Thursday, 18 November 2010


In my conclusion, I wrote the following:
VeRa, as a software application, meets all the original design and functionality requirements stated at the start of the project. It is capable of parsing complex data structures by following both original and reverse-engineered specifications, with code written from scratch.

To demonstrate the viability of VeRa as a platform, it builds on groundwork laid by Olsson and Boldt’s Timeline Visualisation Tool and that application’s own predecessors, with additional usage of design guidelines provided by Tufte. Its output is graphical, and the end product is a data exchange format that extends and improves previous work in the forensics field.

VeRa is not the first application capable of visualising data. It is also not the first application that can take an image and display its location on a map; similar functions exist within other systems such as the iPhone ‘Phone Map’ application or the Flickr Map .

Instead, its originality comes in the form of being a hosting environment for forensic plug-ins. It allows a developer interested in just one element, for example a new visualisation, to focus on just that one part and leverage the existing code. This then decreases the time between initial concept and completion of implementation, and thus can speed up the overall investigation process.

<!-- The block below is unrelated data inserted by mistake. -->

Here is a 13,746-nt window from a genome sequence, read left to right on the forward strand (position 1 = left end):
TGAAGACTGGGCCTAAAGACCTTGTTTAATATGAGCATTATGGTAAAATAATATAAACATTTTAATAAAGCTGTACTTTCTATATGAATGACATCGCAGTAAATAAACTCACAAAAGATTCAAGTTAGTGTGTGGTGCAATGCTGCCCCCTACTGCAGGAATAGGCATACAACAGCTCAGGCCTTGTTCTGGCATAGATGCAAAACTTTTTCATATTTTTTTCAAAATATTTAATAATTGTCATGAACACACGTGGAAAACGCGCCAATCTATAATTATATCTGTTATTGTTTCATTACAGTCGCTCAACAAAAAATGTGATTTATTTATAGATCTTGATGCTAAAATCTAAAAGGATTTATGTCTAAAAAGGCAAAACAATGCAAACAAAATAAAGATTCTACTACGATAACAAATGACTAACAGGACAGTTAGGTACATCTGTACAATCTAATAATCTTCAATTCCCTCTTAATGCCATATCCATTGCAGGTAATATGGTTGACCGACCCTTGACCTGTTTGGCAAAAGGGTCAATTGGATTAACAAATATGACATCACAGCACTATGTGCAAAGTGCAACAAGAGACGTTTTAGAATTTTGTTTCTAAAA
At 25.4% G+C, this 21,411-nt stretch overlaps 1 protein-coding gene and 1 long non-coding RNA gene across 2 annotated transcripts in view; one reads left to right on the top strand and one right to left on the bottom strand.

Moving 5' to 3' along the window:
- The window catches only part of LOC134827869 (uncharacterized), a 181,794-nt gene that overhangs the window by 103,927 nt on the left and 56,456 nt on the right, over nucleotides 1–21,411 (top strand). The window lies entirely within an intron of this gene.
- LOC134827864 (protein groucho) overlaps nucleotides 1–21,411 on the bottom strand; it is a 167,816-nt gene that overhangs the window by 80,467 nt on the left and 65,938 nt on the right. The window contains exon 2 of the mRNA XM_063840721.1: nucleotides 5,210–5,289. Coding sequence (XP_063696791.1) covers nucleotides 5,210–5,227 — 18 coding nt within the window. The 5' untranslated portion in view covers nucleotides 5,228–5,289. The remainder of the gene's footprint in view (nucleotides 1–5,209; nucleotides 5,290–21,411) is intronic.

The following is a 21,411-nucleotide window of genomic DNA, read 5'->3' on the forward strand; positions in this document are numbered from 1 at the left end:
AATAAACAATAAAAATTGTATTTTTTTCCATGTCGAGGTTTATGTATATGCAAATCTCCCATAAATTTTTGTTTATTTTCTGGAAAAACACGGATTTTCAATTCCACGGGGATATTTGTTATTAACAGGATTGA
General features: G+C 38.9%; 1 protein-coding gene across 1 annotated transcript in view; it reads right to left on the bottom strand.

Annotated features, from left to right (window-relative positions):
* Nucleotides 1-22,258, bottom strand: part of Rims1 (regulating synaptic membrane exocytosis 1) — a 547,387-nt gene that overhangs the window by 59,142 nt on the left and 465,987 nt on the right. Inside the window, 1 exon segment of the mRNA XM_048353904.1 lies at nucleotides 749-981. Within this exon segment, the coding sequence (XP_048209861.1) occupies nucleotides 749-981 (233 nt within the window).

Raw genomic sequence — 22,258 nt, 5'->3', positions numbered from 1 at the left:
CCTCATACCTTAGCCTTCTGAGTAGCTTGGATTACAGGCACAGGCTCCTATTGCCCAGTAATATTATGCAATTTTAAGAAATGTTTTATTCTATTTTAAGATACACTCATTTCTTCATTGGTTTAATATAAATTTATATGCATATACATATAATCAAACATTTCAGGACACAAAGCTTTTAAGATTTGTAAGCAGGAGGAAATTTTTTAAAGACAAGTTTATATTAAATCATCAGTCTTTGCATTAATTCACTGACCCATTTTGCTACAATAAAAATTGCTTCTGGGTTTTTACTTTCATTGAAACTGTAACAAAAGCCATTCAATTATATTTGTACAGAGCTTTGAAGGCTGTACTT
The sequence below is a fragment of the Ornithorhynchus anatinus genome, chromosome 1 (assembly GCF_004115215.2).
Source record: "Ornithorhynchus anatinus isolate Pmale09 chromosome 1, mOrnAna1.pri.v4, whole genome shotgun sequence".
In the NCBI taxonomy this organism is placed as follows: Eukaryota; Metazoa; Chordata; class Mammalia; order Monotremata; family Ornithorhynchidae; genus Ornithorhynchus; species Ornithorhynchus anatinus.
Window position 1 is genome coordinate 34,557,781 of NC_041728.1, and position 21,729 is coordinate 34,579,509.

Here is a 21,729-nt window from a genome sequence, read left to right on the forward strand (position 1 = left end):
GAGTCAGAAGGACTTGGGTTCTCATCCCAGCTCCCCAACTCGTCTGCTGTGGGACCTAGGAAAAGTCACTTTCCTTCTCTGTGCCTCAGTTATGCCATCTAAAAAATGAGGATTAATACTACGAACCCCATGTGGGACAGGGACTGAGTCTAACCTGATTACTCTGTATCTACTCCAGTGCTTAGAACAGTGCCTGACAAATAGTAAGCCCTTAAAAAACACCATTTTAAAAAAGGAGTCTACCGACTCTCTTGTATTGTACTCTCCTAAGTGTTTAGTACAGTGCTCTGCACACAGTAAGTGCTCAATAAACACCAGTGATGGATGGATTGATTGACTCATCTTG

The final software fulfilled every objective originally set out; I believed that that, together with the depth and breadth of the project, would be sufficient to pass and therefore be awarded my MSc.

On Monday, 15th November 2010, I discovered that the project had been awarded an overall mark of 71%, a distinction. This follows on from distinctions in five taught modules and a merit in the sixth. As a result, on Friday, 17th December 2010 I will be graduating from the University of Glamorgan with an overall Distinction, with an MSc in Information Security and Computer Crime.

This blog is, in theory, at an end. However, it may continue with a focus on security and forensics issues instead, or even further updates to the VeRa software if it becomes possible to turn it into a professional packaged product.

Thank you for reading.